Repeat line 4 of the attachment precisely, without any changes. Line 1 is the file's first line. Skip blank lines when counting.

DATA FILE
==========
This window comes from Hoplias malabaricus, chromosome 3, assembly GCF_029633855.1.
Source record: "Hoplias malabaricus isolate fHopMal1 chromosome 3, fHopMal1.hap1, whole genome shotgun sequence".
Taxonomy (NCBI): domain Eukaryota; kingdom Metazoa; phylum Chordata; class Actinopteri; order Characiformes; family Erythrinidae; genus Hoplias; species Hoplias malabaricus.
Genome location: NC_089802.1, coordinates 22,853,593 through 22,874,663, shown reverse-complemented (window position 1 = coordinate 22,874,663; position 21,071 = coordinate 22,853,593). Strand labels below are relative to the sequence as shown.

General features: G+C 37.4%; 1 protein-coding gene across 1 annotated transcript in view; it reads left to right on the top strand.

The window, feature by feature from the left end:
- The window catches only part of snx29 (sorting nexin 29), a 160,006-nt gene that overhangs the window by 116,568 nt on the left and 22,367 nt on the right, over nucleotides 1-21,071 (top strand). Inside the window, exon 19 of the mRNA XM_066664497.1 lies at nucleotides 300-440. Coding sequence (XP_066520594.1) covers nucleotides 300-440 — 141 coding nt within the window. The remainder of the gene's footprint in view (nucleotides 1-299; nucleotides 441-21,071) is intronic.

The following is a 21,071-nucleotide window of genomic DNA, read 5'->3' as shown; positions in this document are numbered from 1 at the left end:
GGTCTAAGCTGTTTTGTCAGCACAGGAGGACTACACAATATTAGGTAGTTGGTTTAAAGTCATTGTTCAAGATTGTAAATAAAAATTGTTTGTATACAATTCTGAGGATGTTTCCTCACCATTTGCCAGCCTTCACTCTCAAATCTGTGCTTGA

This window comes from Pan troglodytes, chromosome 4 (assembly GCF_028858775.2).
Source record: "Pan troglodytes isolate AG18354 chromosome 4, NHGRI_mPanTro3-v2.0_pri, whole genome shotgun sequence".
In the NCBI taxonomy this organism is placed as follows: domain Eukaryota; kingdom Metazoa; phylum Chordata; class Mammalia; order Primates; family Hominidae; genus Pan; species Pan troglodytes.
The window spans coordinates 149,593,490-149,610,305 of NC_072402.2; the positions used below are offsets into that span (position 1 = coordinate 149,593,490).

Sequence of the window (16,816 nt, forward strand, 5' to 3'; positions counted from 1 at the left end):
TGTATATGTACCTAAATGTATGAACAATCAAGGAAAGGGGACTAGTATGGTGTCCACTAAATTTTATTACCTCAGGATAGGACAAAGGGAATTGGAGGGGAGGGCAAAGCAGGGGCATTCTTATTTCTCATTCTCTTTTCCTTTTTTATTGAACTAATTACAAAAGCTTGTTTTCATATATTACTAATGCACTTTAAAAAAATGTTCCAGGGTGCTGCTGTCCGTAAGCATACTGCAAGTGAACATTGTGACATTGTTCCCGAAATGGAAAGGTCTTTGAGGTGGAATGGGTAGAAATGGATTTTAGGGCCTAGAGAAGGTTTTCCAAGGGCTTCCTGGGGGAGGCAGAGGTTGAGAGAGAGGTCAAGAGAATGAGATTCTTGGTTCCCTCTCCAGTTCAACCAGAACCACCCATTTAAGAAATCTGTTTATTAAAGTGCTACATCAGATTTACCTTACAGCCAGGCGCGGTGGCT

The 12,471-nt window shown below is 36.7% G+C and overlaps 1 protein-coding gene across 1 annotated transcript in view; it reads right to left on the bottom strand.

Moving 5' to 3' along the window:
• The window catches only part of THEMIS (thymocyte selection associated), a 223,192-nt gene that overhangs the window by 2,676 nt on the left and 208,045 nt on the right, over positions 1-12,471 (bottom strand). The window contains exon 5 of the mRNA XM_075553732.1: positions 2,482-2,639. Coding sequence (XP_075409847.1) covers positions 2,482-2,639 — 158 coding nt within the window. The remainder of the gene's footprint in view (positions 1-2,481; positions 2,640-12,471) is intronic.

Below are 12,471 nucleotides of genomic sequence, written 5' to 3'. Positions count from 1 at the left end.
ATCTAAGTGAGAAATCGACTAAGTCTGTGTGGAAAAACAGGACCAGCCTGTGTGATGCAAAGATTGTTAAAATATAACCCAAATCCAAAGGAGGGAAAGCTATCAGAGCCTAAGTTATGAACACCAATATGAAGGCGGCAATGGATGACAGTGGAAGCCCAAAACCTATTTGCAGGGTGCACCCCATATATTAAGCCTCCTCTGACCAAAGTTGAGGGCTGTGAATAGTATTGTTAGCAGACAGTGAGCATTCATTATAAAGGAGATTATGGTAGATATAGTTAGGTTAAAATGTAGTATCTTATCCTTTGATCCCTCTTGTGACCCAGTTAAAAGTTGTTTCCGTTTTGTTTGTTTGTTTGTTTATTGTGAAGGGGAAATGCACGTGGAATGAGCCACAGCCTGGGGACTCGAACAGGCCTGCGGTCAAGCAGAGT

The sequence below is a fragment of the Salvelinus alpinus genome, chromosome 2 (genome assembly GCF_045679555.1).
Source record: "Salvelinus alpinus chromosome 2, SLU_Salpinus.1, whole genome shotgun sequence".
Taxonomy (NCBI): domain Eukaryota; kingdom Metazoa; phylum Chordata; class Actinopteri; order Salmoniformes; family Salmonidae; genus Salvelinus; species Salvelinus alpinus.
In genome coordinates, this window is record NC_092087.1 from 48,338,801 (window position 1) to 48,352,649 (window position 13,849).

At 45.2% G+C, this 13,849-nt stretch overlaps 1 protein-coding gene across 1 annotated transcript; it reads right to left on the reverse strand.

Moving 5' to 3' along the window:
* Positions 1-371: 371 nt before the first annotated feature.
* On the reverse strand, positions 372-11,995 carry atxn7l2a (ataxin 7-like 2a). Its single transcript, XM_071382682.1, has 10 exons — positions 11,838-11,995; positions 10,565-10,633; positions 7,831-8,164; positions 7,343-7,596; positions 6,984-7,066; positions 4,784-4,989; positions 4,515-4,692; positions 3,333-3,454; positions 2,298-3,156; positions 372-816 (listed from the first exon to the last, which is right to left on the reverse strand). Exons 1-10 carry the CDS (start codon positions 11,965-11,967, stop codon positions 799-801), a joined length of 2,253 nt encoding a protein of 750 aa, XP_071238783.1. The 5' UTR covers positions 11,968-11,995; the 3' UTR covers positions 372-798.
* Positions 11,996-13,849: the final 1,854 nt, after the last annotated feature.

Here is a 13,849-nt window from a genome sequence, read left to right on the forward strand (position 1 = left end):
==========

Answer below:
Genome location: NC_089802.1, coordinates 22,853,593 through 22,874,663, shown reverse-complemented (window position 1 = coordinate 22,874,663; position 21,071 = coordinate 22,853,593). Strand labels below are relative to the sequence as shown.